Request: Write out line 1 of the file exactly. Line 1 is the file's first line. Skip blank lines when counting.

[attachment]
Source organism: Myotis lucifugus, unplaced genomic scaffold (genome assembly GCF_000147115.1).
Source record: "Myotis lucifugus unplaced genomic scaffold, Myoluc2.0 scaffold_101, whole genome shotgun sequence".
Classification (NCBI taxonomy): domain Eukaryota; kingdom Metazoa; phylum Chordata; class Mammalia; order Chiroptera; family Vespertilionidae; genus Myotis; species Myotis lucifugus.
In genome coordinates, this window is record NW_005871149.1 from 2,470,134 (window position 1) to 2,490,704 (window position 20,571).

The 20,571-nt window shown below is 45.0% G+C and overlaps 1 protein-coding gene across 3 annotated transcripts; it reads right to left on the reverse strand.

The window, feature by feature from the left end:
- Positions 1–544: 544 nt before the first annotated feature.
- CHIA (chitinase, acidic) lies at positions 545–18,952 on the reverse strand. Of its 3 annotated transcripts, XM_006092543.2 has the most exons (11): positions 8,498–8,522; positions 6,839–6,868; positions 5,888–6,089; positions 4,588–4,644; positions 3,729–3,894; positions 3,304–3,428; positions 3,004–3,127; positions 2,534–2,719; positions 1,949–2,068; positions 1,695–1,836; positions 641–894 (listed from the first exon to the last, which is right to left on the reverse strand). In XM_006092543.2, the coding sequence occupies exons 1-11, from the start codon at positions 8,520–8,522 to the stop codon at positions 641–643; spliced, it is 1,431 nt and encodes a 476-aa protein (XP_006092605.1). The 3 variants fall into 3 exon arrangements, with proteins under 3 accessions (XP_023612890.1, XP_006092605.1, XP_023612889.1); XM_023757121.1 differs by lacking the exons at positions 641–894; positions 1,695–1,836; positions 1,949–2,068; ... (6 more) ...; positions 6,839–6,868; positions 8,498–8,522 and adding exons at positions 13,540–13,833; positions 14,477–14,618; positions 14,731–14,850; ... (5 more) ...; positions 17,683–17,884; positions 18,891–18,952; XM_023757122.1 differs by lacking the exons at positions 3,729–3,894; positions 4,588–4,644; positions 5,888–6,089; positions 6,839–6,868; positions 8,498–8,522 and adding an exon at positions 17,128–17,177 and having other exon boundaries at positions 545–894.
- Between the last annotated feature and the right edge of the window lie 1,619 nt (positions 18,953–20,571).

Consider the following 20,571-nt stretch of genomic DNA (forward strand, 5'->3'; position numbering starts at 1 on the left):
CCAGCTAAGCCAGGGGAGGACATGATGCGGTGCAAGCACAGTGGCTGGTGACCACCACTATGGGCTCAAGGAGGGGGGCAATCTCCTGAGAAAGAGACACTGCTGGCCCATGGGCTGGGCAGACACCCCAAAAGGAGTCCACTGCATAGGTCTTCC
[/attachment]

Source organism: Myotis lucifugus, unplaced genomic scaffold (genome assembly GCF_000147115.1).